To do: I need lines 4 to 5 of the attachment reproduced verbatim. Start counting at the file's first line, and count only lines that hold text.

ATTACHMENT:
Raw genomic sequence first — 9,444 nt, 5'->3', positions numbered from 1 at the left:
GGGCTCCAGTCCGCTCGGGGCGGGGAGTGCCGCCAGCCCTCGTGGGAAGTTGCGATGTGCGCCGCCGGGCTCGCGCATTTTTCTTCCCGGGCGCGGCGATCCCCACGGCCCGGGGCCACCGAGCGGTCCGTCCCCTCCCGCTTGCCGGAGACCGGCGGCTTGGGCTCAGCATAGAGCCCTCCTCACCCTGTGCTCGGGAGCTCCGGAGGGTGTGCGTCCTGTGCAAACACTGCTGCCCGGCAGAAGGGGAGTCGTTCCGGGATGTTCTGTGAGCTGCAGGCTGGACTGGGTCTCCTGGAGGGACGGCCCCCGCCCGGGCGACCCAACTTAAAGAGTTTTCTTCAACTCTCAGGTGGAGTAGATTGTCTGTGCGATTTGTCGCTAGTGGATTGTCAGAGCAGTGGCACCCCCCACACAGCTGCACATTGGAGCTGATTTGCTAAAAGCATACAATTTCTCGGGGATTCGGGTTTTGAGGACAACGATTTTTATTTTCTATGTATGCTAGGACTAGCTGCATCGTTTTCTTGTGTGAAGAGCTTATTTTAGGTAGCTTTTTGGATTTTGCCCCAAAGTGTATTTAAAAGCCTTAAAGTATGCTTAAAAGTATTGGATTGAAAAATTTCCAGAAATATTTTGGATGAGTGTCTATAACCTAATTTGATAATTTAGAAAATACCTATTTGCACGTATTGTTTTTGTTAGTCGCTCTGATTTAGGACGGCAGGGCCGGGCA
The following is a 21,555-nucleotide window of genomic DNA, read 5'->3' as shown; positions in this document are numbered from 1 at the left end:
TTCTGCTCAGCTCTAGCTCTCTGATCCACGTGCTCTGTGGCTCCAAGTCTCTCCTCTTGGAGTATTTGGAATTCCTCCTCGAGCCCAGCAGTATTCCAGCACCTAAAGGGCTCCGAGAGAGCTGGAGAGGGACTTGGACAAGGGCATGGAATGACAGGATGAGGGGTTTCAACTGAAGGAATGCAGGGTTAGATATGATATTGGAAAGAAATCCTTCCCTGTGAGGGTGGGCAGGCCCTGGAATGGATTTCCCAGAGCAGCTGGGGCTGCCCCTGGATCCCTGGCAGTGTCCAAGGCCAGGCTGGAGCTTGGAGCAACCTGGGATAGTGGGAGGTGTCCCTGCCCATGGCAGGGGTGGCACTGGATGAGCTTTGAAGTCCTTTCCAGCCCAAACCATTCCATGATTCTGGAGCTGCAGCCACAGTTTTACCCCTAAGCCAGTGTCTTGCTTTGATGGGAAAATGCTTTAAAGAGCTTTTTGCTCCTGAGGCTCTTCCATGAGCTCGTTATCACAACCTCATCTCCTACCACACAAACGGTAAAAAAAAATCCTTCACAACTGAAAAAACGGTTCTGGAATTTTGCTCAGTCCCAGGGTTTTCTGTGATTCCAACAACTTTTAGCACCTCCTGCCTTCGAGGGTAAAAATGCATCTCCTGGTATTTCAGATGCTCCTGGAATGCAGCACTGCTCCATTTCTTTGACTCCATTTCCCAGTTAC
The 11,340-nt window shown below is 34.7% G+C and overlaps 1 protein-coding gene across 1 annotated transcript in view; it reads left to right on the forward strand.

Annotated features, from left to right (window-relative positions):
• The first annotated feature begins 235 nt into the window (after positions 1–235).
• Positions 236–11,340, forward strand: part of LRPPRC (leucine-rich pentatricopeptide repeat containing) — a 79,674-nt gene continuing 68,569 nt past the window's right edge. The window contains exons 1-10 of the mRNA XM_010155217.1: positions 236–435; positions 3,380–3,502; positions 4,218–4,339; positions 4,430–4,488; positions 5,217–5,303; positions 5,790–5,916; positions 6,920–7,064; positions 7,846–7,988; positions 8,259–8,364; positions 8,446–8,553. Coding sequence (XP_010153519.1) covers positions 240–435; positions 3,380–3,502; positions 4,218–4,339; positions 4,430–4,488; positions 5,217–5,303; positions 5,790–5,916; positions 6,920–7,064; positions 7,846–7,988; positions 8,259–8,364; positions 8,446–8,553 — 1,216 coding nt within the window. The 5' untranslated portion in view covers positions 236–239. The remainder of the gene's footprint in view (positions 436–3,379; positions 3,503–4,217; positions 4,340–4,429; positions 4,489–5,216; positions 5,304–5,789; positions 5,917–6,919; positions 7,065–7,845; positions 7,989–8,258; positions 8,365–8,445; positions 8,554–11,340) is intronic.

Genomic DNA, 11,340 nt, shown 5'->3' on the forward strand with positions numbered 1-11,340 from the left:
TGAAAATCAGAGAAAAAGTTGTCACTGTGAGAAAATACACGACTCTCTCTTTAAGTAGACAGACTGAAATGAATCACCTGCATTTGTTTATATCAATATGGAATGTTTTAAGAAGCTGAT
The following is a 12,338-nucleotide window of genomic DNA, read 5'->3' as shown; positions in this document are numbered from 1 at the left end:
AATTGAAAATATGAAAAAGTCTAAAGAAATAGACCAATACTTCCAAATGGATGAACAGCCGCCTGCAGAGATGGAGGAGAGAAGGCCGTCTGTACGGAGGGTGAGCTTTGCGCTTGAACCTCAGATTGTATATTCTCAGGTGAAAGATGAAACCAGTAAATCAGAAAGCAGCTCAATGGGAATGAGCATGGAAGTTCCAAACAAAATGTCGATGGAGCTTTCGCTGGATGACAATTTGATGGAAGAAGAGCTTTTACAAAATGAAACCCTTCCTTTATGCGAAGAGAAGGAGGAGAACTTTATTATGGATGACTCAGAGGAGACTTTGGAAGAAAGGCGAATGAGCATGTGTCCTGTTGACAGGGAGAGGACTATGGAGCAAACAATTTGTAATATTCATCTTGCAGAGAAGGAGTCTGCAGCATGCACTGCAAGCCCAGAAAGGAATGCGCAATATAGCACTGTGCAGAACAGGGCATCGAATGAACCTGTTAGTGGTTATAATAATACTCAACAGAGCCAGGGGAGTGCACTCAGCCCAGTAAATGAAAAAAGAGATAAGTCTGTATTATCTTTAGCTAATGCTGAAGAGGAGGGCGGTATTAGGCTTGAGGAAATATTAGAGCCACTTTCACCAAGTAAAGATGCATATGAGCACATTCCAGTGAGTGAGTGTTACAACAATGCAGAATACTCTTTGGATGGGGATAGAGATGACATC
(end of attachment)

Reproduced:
TTCTGCTCAGCTCTAGCTCTCTGATCCACGTGCTCTGTGGCTCCAAGTCTCTCCTCTTGGAGTATTTGGAATTCCTCCTCGAGCCCAGCAGTATTCCAGCACCTAAAGGGCTCCGAGAGAGCTGGAGAGGGACTTGGACAAGGGCATGGAATGACAGGATGAGGGGTTTCAACTGAAGGAATGCAGGGTTAGATATGATATTGGAAAGAAATCCTTCCCTGTGAGGGTGGGCAGGCCCTGGAATGGATTTCCCAGAGCAGCTGGGGCTGCCCCTGGATCCCTGGCAGTGTCCAAGGCCAGGCTGGAGCTTGGAGCAACCTGGGATAGTGGGAGGTGTCCCTGCCCATGGCAGGGGTGGCACTGGATGAGCTTTGAAGTCCTTTCCAGCCCAAACCATTCCATGATTCTGGAGCTGCAGCCACAGTTTTACCCCTAAGCCAGTGTCTTGCTTTGATGGGAAAATGCTTTAAAGAGCTTTTTGCTCCTGAGGCTCTTCCATGAGCTCGTTATCACAACCTCATCTCCTACCACACAAACGGTAAAAAAAAATCCTTCACAACTGAAAAAACGGTTCTGGAATTTTGCTCAGTCCCAGGGTTTTCTGTGATTCCAACAACTTTTAGCACCTCCTGCCTTCGAGGGTAAAAATGCATCTCCTGGTATTTCAGATGCTCCTGGAATGCAGCACTGCTCCATTTCTTTGACTCCATTTCCCAGTTAC
The 11,340-nt window shown below is 34.7% G+C and overlaps 1 protein-coding gene across 1 annotated transcript in view; it reads left to right on the forward strand.